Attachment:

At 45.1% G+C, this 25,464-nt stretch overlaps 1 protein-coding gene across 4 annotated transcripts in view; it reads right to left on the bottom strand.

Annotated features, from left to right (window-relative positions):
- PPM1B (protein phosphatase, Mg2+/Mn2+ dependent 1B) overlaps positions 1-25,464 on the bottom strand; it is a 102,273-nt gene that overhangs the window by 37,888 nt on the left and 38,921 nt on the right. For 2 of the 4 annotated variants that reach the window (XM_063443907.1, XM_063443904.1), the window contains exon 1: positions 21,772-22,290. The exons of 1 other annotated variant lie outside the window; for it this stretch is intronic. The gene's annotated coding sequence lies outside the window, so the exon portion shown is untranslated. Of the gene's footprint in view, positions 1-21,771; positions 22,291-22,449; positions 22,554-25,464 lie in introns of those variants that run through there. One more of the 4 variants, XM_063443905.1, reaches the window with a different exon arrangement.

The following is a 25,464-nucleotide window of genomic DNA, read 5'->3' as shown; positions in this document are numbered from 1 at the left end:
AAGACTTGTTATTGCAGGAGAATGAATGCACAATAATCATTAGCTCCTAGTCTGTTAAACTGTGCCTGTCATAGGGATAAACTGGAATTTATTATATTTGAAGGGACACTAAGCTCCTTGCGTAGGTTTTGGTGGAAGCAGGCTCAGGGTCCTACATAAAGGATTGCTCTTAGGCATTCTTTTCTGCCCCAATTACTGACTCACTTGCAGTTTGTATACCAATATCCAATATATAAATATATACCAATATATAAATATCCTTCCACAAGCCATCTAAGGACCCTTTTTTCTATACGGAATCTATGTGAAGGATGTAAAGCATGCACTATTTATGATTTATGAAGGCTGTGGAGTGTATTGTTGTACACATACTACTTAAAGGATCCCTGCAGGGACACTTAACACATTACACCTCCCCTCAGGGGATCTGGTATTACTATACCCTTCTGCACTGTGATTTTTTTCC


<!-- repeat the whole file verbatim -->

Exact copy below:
At 45.1% G+C, this 25,464-nt stretch overlaps 1 protein-coding gene across 4 annotated transcripts in view; it reads right to left on the bottom strand.

Annotated features, from left to right (window-relative positions):
- PPM1B (protein phosphatase, Mg2+/Mn2+ dependent 1B) overlaps positions 1-25,464 on the bottom strand; it is a 102,273-nt gene that overhangs the window by 37,888 nt on the left and 38,921 nt on the right. For 2 of the 4 annotated variants that reach the window (XM_063443907.1, XM_063443904.1), the window contains exon 1: positions 21,772-22,290. The exons of 1 other annotated variant lie outside the window; for it this stretch is intronic. The gene's annotated coding sequence lies outside the window, so the exon portion shown is untranslated. Of the gene's footprint in view, positions 1-21,771; positions 22,291-22,449; positions 22,554-25,464 lie in introns of those variants that run through there. One more of the 4 variants, XM_063443905.1, reaches the window with a different exon arrangement.

The following is a 25,464-nucleotide window of genomic DNA, read 5'->3' as shown; positions in this document are numbered from 1 at the left end:
AAGACTTGTTATTGCAGGAGAATGAATGCACAATAATCATTAGCTCCTAGTCTGTTAAACTGTGCCTGTCATAGGGATAAACTGGAATTTATTATATTTGAAGGGACACTAAGCTCCTTGCGTAGGTTTTGGTGGAAGCAGGCTCAGGGTCCTACATAAAGGATTGCTCTTAGGCATTCTTTTCTGCCCCAATTACTGACTCACTTGCAGTTTGTATACCAATATCCAATATATAAATATATACCAATATATAAATATCCTTCCACAAGCCATCTAAGGACCCTTTTTTCTATACGGAATCTATGTGAAGGATGTAAAGCATGCACTATTTATGATTTATGAAGGCTGTGGAGTGTATTGTTGTACACATACTACTTAAAGGATCCCTGCAGGGACACTTAACACATTACACCTCCCCTCAGGGGATCTGGTATTACTATACCCTTCTGCACTGTGATTTTTTTCC